Motion Pictures

What is cinema? While there are many different definitions that have evolved over the past century, one can think of a common-sense definition of the word as the art or technique of making motion pictures. As digital technology has evolved, the cost of admission to the tools capable of photographing cinema-quality images has rapidly shrunk, as have those tools in size and weight. One of the hottest films that premiered at this year’s Sundance Film Festival, director Sean Baker’s feature film Tangerine, was shot on an Apple iPhone 5s and was picked up by Magnolia Pictures for distribution. Can a film shot on a phone be considered cinematic? Obviously, a major motion-picture distributor certainly feels that way. But besides lighting, what aesthetic quality separates home movies from "real" movies?

Up until now, smooth, professional camera moves were costly to create. Camera movement can add meaning and emotion to a scene, but the key is knowing when to use it. When used judiciously and effectively, camera movement can draw the viewer deeper into the experience of the characters in narrative storytelling, or can move the viewer along with the host or examine a subject in a compelling way in nonfiction filmmaking. Methods for moving smaller, lighter cameras have steadily evolved and improved over the past few years. Cinematic camera movement that was once the realm of only high-budget projects has now become available to almost every production. Let’s take a look at some of the most effective tools available for smoothly and precisely moving your camera, and enhancing your production value.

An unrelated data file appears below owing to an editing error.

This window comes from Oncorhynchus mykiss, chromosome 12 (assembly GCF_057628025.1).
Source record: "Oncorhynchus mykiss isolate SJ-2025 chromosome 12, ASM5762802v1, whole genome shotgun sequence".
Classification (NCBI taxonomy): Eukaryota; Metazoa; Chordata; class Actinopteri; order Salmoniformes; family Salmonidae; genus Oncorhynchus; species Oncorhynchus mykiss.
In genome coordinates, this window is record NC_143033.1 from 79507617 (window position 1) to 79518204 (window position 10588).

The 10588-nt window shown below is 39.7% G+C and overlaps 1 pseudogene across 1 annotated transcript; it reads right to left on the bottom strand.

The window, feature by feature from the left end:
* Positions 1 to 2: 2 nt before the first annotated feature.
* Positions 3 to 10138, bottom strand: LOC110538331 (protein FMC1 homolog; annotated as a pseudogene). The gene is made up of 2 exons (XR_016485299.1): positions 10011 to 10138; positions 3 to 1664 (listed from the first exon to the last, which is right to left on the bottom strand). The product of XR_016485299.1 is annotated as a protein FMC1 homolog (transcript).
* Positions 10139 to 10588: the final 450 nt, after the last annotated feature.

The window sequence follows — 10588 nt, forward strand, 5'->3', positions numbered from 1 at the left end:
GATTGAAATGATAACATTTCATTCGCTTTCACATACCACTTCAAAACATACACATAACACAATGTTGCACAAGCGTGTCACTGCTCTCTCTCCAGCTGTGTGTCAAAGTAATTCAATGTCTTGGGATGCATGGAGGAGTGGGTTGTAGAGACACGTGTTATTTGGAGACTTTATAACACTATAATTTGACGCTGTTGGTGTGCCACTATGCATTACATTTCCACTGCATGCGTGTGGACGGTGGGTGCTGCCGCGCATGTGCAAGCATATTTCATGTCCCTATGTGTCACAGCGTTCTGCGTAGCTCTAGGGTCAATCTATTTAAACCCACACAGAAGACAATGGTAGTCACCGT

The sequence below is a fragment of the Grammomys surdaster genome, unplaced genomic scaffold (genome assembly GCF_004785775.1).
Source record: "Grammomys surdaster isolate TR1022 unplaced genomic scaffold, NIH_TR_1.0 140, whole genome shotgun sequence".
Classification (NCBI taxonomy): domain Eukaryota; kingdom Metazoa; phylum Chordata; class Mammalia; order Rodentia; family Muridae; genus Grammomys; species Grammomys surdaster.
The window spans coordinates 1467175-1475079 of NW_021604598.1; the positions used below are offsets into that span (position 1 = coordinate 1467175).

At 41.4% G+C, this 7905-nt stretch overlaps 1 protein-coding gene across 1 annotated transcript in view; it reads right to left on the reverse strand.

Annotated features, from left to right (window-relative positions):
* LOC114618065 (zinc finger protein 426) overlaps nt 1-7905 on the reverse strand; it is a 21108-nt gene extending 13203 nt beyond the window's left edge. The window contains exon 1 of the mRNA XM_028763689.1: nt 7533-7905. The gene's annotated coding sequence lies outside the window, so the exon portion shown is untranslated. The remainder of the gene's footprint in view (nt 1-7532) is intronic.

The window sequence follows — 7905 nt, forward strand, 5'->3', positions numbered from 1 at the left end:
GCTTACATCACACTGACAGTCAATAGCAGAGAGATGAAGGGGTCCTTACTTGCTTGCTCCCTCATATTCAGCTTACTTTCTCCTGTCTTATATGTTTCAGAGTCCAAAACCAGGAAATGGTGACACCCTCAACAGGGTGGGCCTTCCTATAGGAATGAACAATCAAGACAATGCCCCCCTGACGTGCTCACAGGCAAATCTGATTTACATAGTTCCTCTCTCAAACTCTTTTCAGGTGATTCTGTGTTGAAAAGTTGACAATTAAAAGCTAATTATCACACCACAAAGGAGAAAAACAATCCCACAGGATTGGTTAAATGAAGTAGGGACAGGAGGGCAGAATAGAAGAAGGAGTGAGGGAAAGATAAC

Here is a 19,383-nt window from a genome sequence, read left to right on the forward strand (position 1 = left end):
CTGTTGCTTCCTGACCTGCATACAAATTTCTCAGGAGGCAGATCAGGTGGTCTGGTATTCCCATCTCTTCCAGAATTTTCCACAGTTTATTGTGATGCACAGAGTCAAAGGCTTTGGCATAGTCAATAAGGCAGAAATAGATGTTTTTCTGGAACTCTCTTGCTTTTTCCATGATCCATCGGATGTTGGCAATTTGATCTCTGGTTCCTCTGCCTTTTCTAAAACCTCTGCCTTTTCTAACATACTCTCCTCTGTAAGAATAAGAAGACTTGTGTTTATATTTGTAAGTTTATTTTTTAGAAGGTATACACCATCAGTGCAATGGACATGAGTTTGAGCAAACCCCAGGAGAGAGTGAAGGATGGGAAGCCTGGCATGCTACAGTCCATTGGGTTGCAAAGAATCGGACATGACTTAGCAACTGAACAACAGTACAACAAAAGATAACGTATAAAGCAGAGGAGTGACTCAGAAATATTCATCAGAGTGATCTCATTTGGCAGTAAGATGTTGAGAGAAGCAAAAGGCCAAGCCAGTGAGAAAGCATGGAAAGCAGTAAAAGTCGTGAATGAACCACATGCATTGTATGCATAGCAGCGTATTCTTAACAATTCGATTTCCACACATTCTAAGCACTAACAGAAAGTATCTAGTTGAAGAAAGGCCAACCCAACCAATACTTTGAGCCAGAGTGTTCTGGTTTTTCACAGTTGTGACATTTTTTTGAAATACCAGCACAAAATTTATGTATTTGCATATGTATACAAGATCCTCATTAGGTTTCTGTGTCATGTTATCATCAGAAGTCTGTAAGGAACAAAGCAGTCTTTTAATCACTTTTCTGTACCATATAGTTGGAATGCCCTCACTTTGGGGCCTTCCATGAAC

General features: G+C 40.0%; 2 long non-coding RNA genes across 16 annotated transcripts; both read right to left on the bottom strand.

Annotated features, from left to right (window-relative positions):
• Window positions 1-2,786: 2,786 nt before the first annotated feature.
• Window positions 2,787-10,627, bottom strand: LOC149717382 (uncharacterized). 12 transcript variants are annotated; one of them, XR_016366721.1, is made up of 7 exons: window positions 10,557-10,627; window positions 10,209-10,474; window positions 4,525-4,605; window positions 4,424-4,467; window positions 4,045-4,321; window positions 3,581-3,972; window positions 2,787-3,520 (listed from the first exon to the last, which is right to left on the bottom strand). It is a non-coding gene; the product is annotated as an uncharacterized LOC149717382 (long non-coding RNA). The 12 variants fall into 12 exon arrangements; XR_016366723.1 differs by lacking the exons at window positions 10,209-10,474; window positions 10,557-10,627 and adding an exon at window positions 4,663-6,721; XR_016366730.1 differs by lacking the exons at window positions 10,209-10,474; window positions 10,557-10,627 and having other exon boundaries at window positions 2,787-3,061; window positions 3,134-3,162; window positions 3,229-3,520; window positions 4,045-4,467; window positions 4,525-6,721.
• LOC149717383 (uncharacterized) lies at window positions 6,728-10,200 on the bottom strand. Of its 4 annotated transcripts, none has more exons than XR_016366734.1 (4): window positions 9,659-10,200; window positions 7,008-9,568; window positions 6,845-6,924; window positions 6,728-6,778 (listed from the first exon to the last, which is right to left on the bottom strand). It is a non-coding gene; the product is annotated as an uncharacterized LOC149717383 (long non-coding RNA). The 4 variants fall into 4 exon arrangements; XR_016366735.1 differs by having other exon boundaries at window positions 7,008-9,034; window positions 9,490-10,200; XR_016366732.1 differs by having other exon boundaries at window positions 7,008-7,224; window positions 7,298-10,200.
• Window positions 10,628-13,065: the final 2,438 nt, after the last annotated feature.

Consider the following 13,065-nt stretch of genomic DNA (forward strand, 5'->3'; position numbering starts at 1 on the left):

Kessler Crane Pocket Dolly V2.0

SLIP SLIDIN’ AWAY

Camera sliders are sort of a smaller version of the traditional camera dolly, and can add smooth and subtle movement to any shot. They’re used to make dolly-like moves with much smaller resources and crews. Today’s state-of-the-art camera sliders are perfect for when you want to add subtle and tasteful movement to almost any type of shot.

For tight budgets, the Konova K5 Slider is surprisingly well built for the money ($455 MSRP). This simple, basic camera slider is designed for smooth movement of smaller DSLRs and video cameras. Constructed mostly of aluminum, Konova’s K5 line is available in several lengths, and the most popular length is the 31.5-inch model. konovaphoto.com

Cinetics Three Axis360

For midrange productions, Kessler Crane offers a compact, 39.5-inch camera slider, the Pocket Dolly V2.0 ($649.95 MSRP), which lets you achieve smooth, short-run dolly shots with cameras weighing up to 15 pounds. It features ball-bearing wheels, a belt-drive system and a removable hand crank that combine to deliver quiet, consistent and fluid camera movements. The belt-drive system allows you to add Kessler’s optional elektraDRIVE system for motorized slides, time-lapses, memory/motion playback, digital dampening and more. www.kesslercrane.com

Moving your camera on a slider by hand often will suffice for basic shots or when you’re on a tight budget. Working with a higher budget will allow you to buy gear to shoot time-lapse video or to create the smoothest, repeatable movement possible. The Cinetics Three Axis360 ($1,699.85 MSRP) is a motion-control system that lets you create sequences with fluid and precise motorized slides, pans and tilts. The kit includes the Axis360 Pro Motorized Slider—complete with a 32-inch slider, AxisPro Motor, Controller and Mini Tripod Kit with Ballhead—and two additional Axis360 Motors and Controllers for 3-axis motorized movements. cinetics.com

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